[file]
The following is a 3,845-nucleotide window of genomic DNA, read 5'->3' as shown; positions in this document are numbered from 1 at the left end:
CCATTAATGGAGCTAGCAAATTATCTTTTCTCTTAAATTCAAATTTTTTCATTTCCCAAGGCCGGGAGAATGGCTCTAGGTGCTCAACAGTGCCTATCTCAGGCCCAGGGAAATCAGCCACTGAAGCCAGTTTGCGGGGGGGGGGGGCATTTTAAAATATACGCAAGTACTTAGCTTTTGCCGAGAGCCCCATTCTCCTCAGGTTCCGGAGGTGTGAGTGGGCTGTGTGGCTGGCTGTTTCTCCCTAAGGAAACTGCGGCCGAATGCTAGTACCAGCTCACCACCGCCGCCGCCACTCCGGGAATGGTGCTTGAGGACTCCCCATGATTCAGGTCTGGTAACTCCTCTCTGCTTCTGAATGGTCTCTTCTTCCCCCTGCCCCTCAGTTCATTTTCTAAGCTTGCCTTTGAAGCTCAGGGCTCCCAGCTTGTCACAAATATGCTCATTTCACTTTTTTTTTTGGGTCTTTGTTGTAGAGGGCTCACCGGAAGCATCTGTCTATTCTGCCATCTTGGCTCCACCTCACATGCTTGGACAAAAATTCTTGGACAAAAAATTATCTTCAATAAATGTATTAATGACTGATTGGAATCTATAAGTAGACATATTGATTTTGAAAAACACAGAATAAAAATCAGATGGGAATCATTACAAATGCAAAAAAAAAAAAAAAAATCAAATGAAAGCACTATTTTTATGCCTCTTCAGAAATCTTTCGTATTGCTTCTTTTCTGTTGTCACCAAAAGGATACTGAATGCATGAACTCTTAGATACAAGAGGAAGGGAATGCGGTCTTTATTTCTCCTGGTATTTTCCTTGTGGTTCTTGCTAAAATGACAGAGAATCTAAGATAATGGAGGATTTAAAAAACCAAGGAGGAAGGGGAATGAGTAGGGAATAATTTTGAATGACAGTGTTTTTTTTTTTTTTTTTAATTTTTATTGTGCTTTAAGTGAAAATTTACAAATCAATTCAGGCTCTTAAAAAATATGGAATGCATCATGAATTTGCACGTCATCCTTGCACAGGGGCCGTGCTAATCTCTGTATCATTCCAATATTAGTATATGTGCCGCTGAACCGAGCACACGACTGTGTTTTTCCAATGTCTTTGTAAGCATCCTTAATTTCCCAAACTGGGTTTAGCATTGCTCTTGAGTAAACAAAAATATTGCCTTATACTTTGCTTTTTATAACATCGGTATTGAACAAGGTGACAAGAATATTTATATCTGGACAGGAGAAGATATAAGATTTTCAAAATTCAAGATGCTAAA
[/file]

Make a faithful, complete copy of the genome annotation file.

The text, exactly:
The following is a 3,845-nucleotide window of genomic DNA, read 5'->3' as shown; positions in this document are numbered from 1 at the left end:
CCATTAATGGAGCTAGCAAATTATCTTTTCTCTTAAATTCAAATTTTTTCATTTCCCAAGGCCGGGAGAATGGCTCTAGGTGCTCAACAGTGCCTATCTCAGGCCCAGGGAAATCAGCCACTGAAGCCAGTTTGCGGGGGGGGGGGGCATTTTAAAATATACGCAAGTACTTAGCTTTTGCCGAGAGCCCCATTCTCCTCAGGTTCCGGAGGTGTGAGTGGGCTGTGTGGCTGGCTGTTTCTCCCTAAGGAAACTGCGGCCGAATGCTAGTACCAGCTCACCACCGCCGCCGCCACTCCGGGAATGGTGCTTGAGGACTCCCCATGATTCAGGTCTGGTAACTCCTCTCTGCTTCTGAATGGTCTCTTCTTCCCCCTGCCCCTCAGTTCATTTTCTAAGCTTGCCTTTGAAGCTCAGGGCTCCCAGCTTGTCACAAATATGCTCATTTCACTTTTTTTTTTGGGTCTTTGTTGTAGAGGGCTCACCGGAAGCATCTGTCTATTCTGCCATCTTGGCTCCACCTCACATGCTTGGACAAAAATTCTTGGACAAAAAATTATCTTCAATAAATGTATTAATGACTGATTGGAATCTATAAGTAGACATATTGATTTTGAAAAACACAGAATAAAAATCAGATGGGAATCATTACAAATGCAAAAAAAAAAAAAAAAATCAAATGAAAGCACTATTTTTATGCCTCTTCAGAAATCTTTCGTATTGCTTCTTTTCTGTTGTCACCAAAAGGATACTGAATGCATGAACTCTTAGATACAAGAGGAAGGGAATGCGGTCTTTATTTCTCCTGGTATTTTCCTTGTGGTTCTTGCTAAAATGACAGAGAATCTAAGATAATGGAGGATTTAAAAAACCAAGGAGGAAGGGGAATGAGTAGGGAATAATTTTGAATGACAGTGTTTTTTTTTTTTTTTTTAATTTTTATTGTGCTTTAAGTGAAAATTTACAAATCAATTCAGGCTCTTAAAAAATATGGAATGCATCATGAATTTGCACGTCATCCTTGCACAGGGGCCGTGCTAATCTCTGTATCATTCCAATATTAGTATATGTGCCGCTGAACCGAGCACACGACTGTGTTTTTCCAATGTCTTTGTAAGCATCCTTAATTTCCCAAACTGGGTTTAGCATTGCTCTTGAGTAAACAAAAATATTGCCTTATACTTTGCTTTTTATAACATCGGTATTGAACAAGGTGACAAGAATATTTATATCTGGACAGGAGAAGATATAAGATTTTCAAAATTCAAGATGCTAAA